Interesting occurrences were happening in the Meroitic Kushite Kingdom (approximately modern Sudan) in the 3rd century BCE that caught the attention of ancient Greek scholars. At that time, a powerful leader known variously as Arkamani or Arkakamani was in command at the kingdom’s capital of Meroë. He was also known by the name Ergamenes to Greek commentators, such as Agatharchides (c. 2nd century BCE) and Diodorus Siculus (c. 1st century BCE). According to the Greeks, Arkamani (as we will call him from now on) was a contemporary of the Ptolemaic Egyptian pharaoh, Ptolemy II Philadelphus (r. 285-246 BCE). And although Arkamani wanted to resist Ptolemaic Egyptian power and culture, he personally was said to have made use of what Greek scholars had to offer. According to Diodorus Siculus, Arkamani “had a Greek education and had studied philosophy” (Library of History, III.6). All in all, he comes across as a highly intelligent and formidable figure.
Arkamani, during his reign, brought about many reforms and changes to the Meroitic Kushite Kingdom, touching on several aspects of life for the people in his realm. Reform of the kingdom’s language was instituted, with Egyptian hieroglyphics being phased out and replaced with Meroitic writing. Arkamani also strengthened the power and influence of the crown in the kingdom. Similarly, he maneuvered himself into a greater position of power over religious leaders in the Kushite kingdom. According to legend, he was heavy handed or even murderous in his campaigns against the priestly class. Diodorus Siculus wrote, “he entered with his soldiers into the unapproachable place where stood, as it turned out, the golden shrine of the Ethiopians, [and] put the priests to the sword…” (Library of History, III.6). Whether this massacre was literal or figurative, however, remains in debate.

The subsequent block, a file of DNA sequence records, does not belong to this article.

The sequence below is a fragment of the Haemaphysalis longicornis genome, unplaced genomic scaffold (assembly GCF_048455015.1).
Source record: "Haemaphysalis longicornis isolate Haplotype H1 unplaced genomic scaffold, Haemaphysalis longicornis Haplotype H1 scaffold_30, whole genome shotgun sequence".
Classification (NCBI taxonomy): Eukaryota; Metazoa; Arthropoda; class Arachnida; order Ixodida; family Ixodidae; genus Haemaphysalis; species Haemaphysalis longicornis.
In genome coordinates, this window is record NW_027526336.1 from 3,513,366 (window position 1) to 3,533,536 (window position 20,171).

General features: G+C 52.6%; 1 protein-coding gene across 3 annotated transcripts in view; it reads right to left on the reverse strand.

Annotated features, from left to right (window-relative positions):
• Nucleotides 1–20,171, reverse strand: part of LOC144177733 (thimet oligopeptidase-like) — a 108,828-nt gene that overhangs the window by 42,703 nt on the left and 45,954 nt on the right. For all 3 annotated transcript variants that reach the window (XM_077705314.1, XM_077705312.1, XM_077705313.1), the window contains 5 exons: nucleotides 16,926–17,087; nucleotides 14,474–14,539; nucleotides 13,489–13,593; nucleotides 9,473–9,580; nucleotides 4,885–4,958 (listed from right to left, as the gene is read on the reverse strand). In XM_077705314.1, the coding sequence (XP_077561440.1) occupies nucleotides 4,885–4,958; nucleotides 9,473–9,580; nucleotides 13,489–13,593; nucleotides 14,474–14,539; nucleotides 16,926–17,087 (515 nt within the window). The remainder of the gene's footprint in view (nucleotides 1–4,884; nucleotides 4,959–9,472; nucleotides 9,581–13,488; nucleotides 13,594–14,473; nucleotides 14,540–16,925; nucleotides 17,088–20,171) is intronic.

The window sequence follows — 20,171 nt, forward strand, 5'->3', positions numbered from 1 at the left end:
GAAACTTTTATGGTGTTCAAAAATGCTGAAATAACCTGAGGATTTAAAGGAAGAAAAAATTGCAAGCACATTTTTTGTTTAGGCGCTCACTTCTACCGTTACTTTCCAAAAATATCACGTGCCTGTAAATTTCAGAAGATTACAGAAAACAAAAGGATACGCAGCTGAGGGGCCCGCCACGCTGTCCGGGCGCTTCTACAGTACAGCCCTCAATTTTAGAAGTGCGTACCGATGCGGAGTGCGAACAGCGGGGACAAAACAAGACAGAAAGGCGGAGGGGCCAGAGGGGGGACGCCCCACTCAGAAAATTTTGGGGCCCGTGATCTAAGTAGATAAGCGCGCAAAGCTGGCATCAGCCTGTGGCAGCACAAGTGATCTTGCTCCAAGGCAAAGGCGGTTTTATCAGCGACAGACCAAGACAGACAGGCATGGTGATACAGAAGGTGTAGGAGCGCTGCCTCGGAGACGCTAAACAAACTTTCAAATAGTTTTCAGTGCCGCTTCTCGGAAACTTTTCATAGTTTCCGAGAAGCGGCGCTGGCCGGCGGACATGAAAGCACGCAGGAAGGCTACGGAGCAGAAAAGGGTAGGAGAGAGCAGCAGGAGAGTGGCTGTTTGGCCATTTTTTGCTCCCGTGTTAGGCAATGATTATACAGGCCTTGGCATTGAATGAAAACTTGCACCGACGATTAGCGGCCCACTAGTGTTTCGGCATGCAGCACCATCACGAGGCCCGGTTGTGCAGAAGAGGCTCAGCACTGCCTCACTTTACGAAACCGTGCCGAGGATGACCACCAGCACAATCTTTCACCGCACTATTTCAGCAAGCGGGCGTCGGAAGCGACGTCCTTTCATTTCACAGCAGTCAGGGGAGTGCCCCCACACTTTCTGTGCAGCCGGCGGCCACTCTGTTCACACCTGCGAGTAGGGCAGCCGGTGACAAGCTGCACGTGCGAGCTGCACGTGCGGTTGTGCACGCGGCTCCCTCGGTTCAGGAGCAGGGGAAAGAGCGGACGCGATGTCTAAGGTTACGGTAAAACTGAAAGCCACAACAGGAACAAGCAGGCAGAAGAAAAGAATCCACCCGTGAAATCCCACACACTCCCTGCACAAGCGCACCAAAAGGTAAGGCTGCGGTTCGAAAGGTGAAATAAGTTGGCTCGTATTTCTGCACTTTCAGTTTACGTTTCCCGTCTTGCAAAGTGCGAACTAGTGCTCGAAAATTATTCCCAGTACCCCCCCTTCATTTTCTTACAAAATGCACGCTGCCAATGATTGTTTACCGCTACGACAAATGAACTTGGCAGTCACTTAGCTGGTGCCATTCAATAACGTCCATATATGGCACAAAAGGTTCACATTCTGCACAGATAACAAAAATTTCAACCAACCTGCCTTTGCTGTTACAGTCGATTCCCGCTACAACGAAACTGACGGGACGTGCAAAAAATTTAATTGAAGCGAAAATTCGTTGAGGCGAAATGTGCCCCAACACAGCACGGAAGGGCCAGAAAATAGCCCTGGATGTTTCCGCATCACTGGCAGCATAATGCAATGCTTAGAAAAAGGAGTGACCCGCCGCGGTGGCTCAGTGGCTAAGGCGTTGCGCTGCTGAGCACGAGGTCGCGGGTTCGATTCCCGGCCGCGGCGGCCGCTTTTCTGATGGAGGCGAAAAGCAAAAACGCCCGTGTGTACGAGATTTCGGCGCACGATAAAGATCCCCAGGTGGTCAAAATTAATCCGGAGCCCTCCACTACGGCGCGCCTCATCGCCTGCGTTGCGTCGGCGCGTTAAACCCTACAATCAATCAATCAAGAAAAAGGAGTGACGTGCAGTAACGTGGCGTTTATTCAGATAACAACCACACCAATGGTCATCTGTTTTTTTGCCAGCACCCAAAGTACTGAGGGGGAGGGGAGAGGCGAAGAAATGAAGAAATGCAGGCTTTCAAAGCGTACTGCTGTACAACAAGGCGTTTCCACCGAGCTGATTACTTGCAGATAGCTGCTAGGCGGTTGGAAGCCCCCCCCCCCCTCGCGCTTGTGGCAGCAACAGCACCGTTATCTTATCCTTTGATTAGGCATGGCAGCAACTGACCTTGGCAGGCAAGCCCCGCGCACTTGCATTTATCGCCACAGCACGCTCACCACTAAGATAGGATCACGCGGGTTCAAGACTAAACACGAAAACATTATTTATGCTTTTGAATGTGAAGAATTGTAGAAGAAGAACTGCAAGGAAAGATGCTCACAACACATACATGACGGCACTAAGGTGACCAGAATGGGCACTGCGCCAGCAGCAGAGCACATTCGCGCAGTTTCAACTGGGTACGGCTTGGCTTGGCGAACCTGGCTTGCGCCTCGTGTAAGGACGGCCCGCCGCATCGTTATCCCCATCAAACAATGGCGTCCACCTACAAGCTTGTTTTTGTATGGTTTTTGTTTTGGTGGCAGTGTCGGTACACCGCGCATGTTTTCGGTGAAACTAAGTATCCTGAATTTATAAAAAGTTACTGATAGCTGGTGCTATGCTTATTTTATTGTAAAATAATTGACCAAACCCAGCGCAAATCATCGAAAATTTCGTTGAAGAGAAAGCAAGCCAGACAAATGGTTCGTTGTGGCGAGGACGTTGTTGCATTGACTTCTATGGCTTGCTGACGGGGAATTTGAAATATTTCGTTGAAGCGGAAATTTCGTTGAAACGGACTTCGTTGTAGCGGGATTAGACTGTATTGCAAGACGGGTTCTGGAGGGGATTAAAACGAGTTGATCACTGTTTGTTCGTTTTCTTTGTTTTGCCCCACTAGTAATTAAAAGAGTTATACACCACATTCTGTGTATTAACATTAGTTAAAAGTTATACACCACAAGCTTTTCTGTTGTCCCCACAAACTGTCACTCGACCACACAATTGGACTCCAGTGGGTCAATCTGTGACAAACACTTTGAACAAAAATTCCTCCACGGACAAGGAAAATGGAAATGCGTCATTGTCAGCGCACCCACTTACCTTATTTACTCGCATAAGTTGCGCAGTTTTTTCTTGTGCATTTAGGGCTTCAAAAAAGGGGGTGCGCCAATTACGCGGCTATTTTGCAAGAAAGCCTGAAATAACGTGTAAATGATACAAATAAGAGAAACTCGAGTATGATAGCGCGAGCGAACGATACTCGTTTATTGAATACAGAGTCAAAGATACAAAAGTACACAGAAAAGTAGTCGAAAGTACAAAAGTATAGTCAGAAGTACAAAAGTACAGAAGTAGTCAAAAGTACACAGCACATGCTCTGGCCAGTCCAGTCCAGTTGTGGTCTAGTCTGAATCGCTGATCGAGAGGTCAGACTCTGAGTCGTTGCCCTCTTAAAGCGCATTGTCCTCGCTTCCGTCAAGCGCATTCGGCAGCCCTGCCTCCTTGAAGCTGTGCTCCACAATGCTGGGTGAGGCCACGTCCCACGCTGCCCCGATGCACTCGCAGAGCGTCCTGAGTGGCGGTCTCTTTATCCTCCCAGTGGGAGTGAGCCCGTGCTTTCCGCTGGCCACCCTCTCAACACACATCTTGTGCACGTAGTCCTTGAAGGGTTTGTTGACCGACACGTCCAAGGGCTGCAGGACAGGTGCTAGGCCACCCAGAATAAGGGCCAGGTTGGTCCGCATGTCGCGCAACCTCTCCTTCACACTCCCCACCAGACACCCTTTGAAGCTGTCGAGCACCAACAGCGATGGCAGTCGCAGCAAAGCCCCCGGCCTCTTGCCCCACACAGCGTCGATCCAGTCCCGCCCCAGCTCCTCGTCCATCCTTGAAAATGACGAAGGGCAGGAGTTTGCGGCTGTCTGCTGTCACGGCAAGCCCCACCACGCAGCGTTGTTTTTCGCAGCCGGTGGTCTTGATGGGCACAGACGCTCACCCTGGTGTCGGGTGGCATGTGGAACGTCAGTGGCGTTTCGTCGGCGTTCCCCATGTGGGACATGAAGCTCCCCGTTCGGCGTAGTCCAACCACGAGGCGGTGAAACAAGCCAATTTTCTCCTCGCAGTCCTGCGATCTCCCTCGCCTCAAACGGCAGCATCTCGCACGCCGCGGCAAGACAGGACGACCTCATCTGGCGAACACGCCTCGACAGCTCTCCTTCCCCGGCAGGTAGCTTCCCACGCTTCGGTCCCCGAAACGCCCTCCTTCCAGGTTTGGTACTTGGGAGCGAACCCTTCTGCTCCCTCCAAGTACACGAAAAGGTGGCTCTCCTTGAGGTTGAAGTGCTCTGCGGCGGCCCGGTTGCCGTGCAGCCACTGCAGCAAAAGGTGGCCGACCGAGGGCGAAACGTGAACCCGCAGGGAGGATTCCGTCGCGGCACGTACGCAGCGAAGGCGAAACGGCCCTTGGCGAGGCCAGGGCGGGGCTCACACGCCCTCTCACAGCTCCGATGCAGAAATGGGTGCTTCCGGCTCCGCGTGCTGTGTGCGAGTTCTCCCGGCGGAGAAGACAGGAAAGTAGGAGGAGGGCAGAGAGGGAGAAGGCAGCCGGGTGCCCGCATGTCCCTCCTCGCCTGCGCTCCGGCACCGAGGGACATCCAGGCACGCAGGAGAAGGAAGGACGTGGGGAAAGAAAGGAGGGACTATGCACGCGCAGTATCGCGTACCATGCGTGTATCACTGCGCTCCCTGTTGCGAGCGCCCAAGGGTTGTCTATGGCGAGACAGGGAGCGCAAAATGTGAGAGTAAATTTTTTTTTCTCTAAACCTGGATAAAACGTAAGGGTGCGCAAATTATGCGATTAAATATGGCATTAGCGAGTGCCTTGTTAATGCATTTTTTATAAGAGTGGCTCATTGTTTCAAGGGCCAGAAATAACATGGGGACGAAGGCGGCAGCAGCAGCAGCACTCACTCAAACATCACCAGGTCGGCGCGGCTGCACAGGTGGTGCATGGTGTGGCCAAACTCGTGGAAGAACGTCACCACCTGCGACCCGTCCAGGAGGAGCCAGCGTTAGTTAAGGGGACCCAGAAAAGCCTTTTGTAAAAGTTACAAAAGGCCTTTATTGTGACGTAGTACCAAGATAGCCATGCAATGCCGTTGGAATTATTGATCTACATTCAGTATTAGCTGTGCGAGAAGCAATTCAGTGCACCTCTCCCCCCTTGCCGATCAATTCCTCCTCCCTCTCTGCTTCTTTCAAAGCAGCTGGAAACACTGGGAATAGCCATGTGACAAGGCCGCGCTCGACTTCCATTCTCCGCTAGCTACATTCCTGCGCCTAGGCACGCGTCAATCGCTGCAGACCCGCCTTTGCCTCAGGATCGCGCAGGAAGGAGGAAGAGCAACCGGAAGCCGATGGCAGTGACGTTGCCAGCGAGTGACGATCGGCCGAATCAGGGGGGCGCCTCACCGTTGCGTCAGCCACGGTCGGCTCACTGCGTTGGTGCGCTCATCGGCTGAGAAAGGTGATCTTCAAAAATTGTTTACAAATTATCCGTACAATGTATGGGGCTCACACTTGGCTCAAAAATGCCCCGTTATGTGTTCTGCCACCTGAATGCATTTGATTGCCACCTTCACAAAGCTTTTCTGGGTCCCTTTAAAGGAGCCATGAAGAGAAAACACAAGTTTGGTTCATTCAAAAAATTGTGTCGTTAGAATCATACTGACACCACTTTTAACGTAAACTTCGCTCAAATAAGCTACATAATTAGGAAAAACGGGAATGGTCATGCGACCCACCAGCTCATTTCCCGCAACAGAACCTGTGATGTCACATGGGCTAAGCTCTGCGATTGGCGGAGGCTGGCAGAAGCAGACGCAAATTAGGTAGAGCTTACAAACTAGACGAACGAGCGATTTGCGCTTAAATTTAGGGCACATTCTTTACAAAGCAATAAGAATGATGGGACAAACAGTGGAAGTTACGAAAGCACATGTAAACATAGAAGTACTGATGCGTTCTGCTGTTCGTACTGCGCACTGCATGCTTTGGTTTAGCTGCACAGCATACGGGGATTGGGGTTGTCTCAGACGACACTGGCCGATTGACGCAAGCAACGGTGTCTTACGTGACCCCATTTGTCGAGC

Despite the obscurity of specific details from his reign, Arkamani was undoubtedly a historical figure. In fact, inscriptions referencing him have been found at the site of ancient Meroë. Yet, as of now, archaeology and ancient folklore still are not able to combine in a way to lift the reign of Arkamani up out of the fog of obscurity.
Written by C. Keith Hansley
Picture Attribution: (Pyramiden von Meroë, by Ernst Weidenbach (c. 1818-1882), [Public Domain] via Creative Commons and the New York Public Library Digital Collections).
- The Library of History, by Diodorus Siculus, edited by Giles Laurén (Sophron Editor, 2014).